The four-month grind of the regular season came to a close last Sunday for the Cal women’s basketball team with a 86-61 loss to Stanford. The Bears ended the journey with a 22-8 record, their best since the 2008-2009 season.
But Cal (22-8, 13-5) has no time to reflect and pat itself in the back. The postseason looms immediately on the horizon, and the flurry of this next run is already underway.
The Bears’ postseason sojourn starts at the Pac-12 tournament, a prologue to March Madness. With expectations of a rematch against top-ranked Stanford in the championship game, the No. 2 seeded Cal will start its conference tournament against No. 10 Colorado at 5 p.m. in Galen Center.
As one of the first four teams in the conference, the Bears received a first round bye. On Wednesday, the squad watched two other teams set the first round aflame. Colorado and last-place Arizona upset No. 7 Utah and No. 5 UCLA, respectively.
“The story of the conference has been that anyone can beat anybody in a given night,” Cal coach Lindsay Gottlieb said. “We’ve done a good job separating ourselves from the others, and that’s why we finished in second place.”
Despite being the lower seed in the contest, Colorado was by far the better team when compared to Utah. Backed by guard Chucky Jeffery’s 20 points and 14 rebounds, the Buffaloes slammed the Utes, 55-41.
Regardless of the victor, either Colorado or Utah would have been fine for Cal to take in the second round. The Bears posted a perfect 4-0 record against the two Rocky Mountain schools this season, allowing either opponent to reach more than 60 points in the four contests.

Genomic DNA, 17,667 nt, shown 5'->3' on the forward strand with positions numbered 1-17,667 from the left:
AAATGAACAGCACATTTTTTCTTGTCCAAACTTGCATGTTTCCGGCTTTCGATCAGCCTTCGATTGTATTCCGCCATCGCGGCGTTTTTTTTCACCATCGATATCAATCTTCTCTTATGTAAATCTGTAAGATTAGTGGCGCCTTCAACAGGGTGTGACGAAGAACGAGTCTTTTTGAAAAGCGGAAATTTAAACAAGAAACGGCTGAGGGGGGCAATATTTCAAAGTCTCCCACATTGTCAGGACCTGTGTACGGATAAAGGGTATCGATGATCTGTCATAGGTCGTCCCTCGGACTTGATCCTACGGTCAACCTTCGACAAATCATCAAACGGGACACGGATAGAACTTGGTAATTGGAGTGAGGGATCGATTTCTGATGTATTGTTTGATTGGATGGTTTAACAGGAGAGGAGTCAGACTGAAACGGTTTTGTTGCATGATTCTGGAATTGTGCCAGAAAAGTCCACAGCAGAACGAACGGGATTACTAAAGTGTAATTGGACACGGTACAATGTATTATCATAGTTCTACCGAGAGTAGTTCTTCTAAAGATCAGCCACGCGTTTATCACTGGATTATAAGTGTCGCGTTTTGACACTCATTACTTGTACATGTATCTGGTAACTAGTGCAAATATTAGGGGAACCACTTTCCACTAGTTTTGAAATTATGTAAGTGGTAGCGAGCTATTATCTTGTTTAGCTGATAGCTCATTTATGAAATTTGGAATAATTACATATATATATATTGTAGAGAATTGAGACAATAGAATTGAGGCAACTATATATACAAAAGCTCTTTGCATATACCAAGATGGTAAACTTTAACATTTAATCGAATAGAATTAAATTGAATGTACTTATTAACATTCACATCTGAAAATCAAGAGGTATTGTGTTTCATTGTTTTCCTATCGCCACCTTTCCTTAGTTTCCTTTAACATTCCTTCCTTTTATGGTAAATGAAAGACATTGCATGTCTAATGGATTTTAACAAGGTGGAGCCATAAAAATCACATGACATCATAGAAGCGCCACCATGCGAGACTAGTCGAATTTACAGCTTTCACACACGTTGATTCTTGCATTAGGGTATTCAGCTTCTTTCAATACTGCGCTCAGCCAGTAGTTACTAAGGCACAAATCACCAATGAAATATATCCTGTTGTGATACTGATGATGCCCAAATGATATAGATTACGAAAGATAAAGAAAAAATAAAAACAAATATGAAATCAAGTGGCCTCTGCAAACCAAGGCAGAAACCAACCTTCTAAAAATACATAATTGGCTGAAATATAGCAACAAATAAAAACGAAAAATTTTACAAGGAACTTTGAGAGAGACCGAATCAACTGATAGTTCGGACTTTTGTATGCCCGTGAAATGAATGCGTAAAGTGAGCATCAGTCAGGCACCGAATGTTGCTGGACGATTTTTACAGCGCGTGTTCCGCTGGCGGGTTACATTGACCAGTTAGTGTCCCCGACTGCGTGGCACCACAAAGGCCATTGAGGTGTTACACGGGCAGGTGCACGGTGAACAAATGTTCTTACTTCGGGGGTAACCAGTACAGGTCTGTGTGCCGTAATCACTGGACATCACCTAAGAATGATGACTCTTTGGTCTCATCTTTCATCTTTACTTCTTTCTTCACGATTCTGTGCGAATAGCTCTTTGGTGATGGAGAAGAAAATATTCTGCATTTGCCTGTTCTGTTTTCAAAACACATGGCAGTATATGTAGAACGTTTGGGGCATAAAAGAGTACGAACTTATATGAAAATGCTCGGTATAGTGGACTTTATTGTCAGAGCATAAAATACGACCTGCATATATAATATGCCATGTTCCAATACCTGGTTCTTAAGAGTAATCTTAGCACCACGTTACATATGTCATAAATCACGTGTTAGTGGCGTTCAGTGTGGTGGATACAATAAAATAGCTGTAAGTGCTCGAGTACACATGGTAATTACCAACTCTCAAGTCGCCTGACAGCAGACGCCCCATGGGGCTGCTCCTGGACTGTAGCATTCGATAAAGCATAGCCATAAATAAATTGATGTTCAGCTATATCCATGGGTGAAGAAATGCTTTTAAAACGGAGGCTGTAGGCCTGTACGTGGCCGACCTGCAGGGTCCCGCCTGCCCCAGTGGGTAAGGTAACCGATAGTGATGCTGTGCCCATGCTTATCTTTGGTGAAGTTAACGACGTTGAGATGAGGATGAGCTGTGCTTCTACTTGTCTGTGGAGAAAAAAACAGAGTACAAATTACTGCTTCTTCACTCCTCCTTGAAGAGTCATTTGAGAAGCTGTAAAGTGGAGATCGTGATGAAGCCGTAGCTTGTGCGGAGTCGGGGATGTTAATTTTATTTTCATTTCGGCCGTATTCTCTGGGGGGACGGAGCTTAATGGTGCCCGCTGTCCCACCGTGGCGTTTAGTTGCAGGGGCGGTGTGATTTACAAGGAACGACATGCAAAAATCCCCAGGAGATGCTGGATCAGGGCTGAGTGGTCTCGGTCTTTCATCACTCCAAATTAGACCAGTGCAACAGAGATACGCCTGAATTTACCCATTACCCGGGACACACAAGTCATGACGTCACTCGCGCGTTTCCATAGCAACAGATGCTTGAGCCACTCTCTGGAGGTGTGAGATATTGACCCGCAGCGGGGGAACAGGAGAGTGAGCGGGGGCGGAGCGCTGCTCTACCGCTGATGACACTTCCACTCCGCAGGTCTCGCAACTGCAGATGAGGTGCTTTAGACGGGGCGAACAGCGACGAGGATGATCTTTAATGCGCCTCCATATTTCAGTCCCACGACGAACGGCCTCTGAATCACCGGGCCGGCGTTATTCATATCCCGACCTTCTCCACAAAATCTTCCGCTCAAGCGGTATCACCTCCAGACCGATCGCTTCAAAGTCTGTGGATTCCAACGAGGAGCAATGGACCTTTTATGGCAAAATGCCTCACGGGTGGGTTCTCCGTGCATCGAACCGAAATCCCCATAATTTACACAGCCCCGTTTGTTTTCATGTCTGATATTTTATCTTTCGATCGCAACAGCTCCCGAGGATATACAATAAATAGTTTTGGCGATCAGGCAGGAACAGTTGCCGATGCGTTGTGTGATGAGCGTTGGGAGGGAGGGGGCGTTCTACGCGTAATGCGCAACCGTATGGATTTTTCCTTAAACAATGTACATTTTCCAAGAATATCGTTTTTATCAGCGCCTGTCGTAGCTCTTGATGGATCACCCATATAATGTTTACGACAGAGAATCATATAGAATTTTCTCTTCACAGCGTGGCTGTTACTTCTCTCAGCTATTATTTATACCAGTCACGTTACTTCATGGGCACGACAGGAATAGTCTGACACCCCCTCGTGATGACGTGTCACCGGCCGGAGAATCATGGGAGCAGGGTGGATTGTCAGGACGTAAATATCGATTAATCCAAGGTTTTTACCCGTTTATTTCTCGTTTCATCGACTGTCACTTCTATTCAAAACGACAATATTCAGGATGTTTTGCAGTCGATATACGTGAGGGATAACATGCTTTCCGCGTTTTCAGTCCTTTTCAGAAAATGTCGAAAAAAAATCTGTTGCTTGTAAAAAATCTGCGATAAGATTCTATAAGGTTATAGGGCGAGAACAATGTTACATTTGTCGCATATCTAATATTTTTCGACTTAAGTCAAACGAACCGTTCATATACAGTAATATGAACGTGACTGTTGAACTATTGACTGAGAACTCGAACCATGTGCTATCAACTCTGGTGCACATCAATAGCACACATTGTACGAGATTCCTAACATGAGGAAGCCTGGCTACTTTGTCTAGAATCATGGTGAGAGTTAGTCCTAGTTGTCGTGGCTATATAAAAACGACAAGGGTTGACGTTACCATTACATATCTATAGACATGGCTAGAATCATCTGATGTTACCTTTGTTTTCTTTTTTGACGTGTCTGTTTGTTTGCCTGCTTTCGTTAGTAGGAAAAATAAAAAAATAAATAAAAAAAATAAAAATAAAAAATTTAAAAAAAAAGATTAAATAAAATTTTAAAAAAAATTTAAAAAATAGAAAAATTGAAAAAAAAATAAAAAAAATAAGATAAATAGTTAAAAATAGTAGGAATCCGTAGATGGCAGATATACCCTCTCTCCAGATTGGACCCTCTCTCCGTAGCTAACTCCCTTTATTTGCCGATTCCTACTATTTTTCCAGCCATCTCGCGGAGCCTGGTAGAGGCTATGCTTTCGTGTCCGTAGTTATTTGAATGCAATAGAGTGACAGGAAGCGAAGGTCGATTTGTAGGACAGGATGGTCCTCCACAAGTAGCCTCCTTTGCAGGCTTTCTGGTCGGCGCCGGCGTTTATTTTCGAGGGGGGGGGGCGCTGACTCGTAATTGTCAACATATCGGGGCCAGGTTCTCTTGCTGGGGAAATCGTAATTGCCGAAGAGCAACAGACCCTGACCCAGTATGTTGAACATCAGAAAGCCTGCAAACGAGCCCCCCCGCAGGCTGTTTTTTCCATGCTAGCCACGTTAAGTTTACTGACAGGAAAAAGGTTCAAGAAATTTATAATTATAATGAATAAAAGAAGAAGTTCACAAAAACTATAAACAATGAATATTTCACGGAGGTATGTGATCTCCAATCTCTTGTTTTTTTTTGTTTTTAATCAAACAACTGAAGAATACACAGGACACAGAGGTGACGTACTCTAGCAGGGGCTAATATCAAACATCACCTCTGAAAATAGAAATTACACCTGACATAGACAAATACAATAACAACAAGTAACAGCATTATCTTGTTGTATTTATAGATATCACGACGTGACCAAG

The Bears’ solution to neutralize the Buffaloes is relatively simple: stop Jeffery from shooting. Jeffery, seventh in the conference in scoring with 15.2 points, has been arguably the best guard in the league. As a member of the All-Conference and All-Defense teams, Jeffery has been the only consistent threat in a team full of mercurial talent.
Cal experienced the best of Jeffery last January at Boulder. The red-hot junior carried the Buffaloes to a 10-point lead over the Bears, scoring 21 points and three 3-pointers.
But Jeffery is no Superman, and in the second half Gottlieb improvised a tight defensive leash around Jeffery. As the defense stifled the Buffs guard from the perimeter, Colorado’s burden was placed on the surrounding cast.
The Buffaloes sans Jeffery had trouble generating points, and the Bears engineered a huge comeback win in the dying minutes of the game.
The gameplan is simple, but it won’t be easy. Upsets and madness are brewing in Los Angeles, continuing on the overarching theme of this Pac-12 season.
On paper, as the de facto No. 2 team in the conference, the Bears are slated as shoo-ins to the title game, most likely against top-ranked Stanford.
But very little in the conference is a shoo-in. After a game like last Sunday, Cal can use some polishing before taking the Galen Center court. From the basketball fundamentals like free throw shooting to the complexities like full court press, the Bears need refinements in Basketball 101 to make the deep postseason push.
“We have some work to do,” Gottlieb said. “We have to just focus on Thursday at 5 p.m. right now.”
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